If such action is taken, then the Court will firstly consider the previous income of the party concerned and compare this with the reduced (or nil) income they are now receiving. They will then look to establish what that party’s earning capacity is and will often find that it is similar to their previous income unless there is a good reason why this is no longer the case. The Court may then make decisions based on the higher earning capacity rather than the reduced income. Again, this may place that party in financial difficulties if they have given up a role with a better income and find it difficult to return to that level of income after the divorce or dissolution which may be necessary if decisions are made which require the higher income.
“I’ve just received a solicitors letter which tells me to get a better job!”
How will the Court make decisions about spousal maintenance (periodical payments) with my income or earning capacity information?
When making decisions about the financial settlement and possible spousal maintenance in a divorce or dissolution case, the Court will consider the income and earning capacity of the person who may be entitled to receive spousal maintenance and decide to what extent this should be considered. They will also have regard to:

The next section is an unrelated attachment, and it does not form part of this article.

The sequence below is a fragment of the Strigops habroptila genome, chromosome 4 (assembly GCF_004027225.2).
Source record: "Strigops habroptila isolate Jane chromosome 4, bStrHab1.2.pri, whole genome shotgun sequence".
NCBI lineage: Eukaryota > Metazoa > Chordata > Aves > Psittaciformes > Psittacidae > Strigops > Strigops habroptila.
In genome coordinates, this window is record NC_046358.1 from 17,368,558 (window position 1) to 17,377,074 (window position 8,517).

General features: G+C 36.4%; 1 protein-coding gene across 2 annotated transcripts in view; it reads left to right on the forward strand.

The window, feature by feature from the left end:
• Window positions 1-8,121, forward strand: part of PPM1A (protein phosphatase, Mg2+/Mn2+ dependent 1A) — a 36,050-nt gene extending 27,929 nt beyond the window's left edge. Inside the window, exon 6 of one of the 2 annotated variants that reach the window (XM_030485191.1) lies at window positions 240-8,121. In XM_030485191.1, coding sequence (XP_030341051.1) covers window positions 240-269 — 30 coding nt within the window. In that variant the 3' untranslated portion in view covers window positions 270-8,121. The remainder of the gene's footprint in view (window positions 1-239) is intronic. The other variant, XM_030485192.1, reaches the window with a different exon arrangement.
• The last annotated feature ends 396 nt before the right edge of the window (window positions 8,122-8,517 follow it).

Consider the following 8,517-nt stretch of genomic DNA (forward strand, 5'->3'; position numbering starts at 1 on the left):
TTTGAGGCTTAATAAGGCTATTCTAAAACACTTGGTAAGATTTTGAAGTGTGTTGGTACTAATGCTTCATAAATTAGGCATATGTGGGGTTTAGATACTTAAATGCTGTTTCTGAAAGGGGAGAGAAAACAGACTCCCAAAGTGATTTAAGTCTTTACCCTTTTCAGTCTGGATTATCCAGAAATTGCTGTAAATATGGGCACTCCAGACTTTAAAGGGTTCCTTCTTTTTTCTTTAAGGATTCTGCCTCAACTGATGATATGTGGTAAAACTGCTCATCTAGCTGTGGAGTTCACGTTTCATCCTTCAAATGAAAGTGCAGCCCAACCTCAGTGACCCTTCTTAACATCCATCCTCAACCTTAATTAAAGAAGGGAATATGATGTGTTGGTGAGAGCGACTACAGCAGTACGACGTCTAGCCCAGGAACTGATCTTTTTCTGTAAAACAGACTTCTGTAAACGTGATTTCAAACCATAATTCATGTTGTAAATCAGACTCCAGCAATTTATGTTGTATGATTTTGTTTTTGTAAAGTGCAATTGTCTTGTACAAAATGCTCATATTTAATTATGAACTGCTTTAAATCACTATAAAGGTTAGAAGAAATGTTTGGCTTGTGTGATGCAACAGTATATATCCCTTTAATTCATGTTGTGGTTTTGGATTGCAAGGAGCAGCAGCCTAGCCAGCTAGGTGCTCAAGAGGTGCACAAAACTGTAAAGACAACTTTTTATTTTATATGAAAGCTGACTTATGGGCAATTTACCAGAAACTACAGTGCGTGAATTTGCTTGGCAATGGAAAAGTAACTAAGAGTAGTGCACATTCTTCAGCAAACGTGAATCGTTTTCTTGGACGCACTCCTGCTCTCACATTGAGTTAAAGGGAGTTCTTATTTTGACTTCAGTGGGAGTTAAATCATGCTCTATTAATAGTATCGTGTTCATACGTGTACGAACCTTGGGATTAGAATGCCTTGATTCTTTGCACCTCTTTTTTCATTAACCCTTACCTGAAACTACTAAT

- The receiving party’s age.
- The arrangements for the children and whether one has the role of primary carer.
- The length of time since the non-working party was last in the workplace.
- The qualifications and role in the marriage of the non-working or lower earning party.
- The non-working or lower earning party’s recent work experience.
- The availability of suitable jobs for the non-working or lower earning party.
I want to relocate with my child
The eventual decision about what level of spousal maintenance should be paid and for how long is highly discretionary and will be based on the reasonable needs of the party due to receive it.
What should I do next?
The issue of spousal maintenance (or periodical payments) is a highly complex and discretionary area of family law. For this reason, if you have concerns or queries regarding maintenance or your income and earning capacity, then you should seek specialist family law advice from a family law solicitor or legal executive at the earliest opportunity.
Myself and my colleagues at Summit Law LLP would be happy to talk through such matters with you. Our initial consultations are free of charge and can be used to discuss your options, cost estimates and potential next steps in your matter.
Thank you to Family Solicitor Matthew Thom of Summit Law for this though provoking blog. Find out more about Matthew and get in touch HERE in The Hug Directory
22nd September 2021